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The federal lawsuit filed by employees of Whole Foods Market, Inc. (“Whole Foods”) and Amazon.com, Inc. (“Amazon”) who were prohibited from wearing Black Lives Matter (“BLM”) attire, was dealt a significant blow when a Massachusetts federal judge dismissed the majority of the case finding all but one employee had failed to allege facts sufficient to survive a Rule 12(b)(6) challenge.
In the summer of 2020, numerous Whole Foods employees began wearing face masks and other attire with BLM messaging. In July, twenty-eight current and former employees asserted claims of race discrimination and retaliation under Title VII of the Civil Rights Act of 1964 (“Title VII”) after being told they could not wear the BLM attire per company dress code policy (the “Policy”) and were disciplined when they refused to abide by the Policy. Employees claimed that the Policy was selectively enforced in that LGBTQ and National Rifle Association messaging had previously been permitted and that such selective enforcement was discriminatory. They further contended that disciplinary measures taken for refusing to adhere to the Policy was retaliatory.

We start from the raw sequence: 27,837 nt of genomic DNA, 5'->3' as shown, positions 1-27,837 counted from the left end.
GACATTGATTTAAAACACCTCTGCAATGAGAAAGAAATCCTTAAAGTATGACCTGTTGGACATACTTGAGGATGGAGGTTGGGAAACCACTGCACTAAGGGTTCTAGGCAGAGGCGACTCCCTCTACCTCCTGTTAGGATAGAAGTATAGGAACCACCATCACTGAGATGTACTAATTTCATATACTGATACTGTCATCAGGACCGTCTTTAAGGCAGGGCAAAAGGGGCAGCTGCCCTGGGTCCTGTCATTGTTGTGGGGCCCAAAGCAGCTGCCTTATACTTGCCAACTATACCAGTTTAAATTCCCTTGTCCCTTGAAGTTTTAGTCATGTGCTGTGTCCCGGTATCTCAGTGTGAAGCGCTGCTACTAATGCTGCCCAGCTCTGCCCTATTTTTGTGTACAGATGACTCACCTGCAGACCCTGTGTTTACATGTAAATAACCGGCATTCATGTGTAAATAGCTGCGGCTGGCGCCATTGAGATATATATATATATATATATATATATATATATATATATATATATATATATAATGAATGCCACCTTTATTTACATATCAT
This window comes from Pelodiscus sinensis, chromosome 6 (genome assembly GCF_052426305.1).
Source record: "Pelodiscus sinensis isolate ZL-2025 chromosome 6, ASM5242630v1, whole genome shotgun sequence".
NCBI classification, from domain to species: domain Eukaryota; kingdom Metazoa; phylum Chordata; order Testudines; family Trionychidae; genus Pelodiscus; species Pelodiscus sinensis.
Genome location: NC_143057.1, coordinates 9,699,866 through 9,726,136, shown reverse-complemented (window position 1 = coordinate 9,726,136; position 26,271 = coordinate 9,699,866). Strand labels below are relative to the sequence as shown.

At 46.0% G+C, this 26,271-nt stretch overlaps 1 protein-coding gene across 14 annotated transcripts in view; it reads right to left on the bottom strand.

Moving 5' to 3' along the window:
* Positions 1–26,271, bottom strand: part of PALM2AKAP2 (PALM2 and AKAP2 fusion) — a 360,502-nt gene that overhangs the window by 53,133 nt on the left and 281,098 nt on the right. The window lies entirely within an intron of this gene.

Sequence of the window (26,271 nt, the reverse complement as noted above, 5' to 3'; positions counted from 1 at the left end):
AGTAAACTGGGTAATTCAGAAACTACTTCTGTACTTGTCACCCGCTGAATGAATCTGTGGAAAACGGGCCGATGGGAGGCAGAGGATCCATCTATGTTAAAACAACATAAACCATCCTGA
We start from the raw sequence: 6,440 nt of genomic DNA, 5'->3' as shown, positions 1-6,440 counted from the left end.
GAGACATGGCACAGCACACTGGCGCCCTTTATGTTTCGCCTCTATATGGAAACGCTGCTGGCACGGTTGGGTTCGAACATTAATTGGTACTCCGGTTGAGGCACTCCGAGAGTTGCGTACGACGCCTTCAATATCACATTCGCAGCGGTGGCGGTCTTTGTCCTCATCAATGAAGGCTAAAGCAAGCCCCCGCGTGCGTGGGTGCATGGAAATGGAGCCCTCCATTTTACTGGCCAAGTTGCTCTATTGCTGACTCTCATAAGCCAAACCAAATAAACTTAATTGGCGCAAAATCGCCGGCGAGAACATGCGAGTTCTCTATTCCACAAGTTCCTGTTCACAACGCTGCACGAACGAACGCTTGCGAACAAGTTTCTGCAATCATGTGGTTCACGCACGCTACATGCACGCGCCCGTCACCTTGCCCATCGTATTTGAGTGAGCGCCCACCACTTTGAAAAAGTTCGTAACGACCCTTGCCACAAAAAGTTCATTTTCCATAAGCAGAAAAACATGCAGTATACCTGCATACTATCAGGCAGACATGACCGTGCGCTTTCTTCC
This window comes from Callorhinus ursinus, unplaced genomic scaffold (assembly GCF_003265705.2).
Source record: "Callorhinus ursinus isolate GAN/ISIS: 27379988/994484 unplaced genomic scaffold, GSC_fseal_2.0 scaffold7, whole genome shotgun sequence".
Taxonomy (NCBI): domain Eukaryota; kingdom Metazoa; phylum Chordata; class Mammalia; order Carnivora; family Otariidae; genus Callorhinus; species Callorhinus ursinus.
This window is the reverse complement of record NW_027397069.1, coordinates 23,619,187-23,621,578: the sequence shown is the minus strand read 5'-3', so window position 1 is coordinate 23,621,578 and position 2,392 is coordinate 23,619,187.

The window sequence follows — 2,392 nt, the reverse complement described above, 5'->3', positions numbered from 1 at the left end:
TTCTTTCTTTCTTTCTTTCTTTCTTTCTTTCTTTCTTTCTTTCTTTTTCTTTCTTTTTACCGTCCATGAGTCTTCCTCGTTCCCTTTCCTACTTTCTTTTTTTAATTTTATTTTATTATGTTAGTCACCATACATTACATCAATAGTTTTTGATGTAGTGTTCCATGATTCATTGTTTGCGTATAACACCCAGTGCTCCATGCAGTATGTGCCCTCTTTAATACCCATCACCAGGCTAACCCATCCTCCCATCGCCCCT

Judge Allison Burroughs found the employees did not adequately assert a Title VII violation because the facts alleged did not support a finding that employees were treated differently on the basis of their race as all employees, irrespective of their race, were prohibited from wearing attire with BLM messaging. Judge Burroughs noted “inconsistent enforcement of a dress code does not constitute a Title VII violation because it is not race-based discrimination and because Title VII does not protect free speech in a private workplace.” The associational discrimination claims similarly failed because there were no allegations supporting a finding that the employees had been “discriminated against on the basis of race, rather than on the basis of race-related messaging.”
With regard to retaliation, the claims of all but one employee who engaged in protected activity, including filing a charge with the EEOC prior to her termination, were dismissed. Judge Burroughs held that wearing BLM attire was not a protected activity as it was not done to oppose an unlawful employment practice, but rather to make a broader social statement. Absent a protected activity, any disciplinary action could not be unlawful retaliation. In reaching her decision, Judge Burroughs pointedly remarked “Whole Foods employees that are not happy with the Policy can find someplace else to work, express themselves outside the workplace, work with Whole Foods to change the Policy, and/or publicize the Policy in an effort to get consumers to spend their dollars elsewhere, but, under the facts alleged here, their redress does not lie with Title VII.”
Although the bulk of the claims were dismissed, this case nonetheless serves as a reminder to employers that selective enforcement of uniform policies can be risky and open the door to a lawsuit and potential liability. It also highlights the importance of ensuring dress code policies are facially neutral.